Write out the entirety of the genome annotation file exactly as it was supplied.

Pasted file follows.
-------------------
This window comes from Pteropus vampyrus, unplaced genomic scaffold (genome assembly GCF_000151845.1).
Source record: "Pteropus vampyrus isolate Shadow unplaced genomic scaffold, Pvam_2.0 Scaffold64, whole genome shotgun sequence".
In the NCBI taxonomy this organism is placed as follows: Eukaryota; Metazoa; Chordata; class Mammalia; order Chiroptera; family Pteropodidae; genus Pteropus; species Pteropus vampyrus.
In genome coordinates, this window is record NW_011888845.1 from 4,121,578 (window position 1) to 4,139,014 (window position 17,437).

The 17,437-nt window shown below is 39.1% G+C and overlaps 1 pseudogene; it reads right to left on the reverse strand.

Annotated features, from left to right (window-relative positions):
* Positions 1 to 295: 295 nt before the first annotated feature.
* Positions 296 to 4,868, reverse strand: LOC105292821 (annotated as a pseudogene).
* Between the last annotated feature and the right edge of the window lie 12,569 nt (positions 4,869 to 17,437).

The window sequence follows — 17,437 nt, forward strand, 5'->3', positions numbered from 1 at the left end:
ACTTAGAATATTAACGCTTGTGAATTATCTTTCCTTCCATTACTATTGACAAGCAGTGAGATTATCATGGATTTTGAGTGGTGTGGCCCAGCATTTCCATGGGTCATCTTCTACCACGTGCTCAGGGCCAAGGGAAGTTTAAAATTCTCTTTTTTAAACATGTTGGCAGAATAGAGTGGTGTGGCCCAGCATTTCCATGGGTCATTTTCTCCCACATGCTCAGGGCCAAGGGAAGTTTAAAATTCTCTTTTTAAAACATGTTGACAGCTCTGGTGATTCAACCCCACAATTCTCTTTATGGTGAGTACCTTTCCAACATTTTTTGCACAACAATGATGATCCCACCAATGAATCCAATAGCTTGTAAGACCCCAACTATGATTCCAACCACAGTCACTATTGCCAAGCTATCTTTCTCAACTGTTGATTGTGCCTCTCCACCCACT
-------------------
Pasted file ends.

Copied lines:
This window comes from Pteropus vampyrus, unplaced genomic scaffold (genome assembly GCF_000151845.1).
Source record: "Pteropus vampyrus isolate Shadow unplaced genomic scaffold, Pvam_2.0 Scaffold64, whole genome shotgun sequence".
In the NCBI taxonomy this organism is placed as follows: Eukaryota; Metazoa; Chordata; class Mammalia; order Chiroptera; family Pteropodidae; genus Pteropus; species Pteropus vampyrus.
In genome coordinates, this window is record NW_011888845.1 from 4,121,578 (window position 1) to 4,139,014 (window position 17,437).

The 17,437-nt window shown below is 39.1% G+C and overlaps 1 pseudogene; it reads right to left on the reverse strand.

Annotated features, from left to right (window-relative positions):
* Positions 1 to 295: 295 nt before the first annotated feature.
* Positions 296 to 4,868, reverse strand: LOC105292821 (annotated as a pseudogene).
* Between the last annotated feature and the right edge of the window lie 12,569 nt (positions 4,869 to 17,437).

The window sequence follows — 17,437 nt, forward strand, 5'->3', positions numbered from 1 at the left end:
ACTTAGAATATTAACGCTTGTGAATTATCTTTCCTTCCATTACTATTGACAAGCAGTGAGATTATCATGGATTTTGAGTGGTGTGGCCCAGCATTTCCATGGGTCATCTTCTACCACGTGCTCAGGGCCAAGGGAAGTTTAAAATTCTCTTTTTTAAACATGTTGGCAGAATAGAGTGGTGTGGCCCAGCATTTCCATGGGTCATTTTCTCCCACATGCTCAGGGCCAAGGGAAGTTTAAAATTCTCTTTTTAAAACATGTTGACAGCTCTGGTGATTCAACCCCACAATTCTCTTTATGGTGAGTACCTTTCCAACATTTTTTGCACAACAATGATGATCCCACCAATGAATCCAATAGCTTGTAAGACCCCAACTATGATTCCAACCACAGTCACTATTGCCAAGCTATCTTTCTCAACTGTTGATTGTGCCTCTCCACCCACT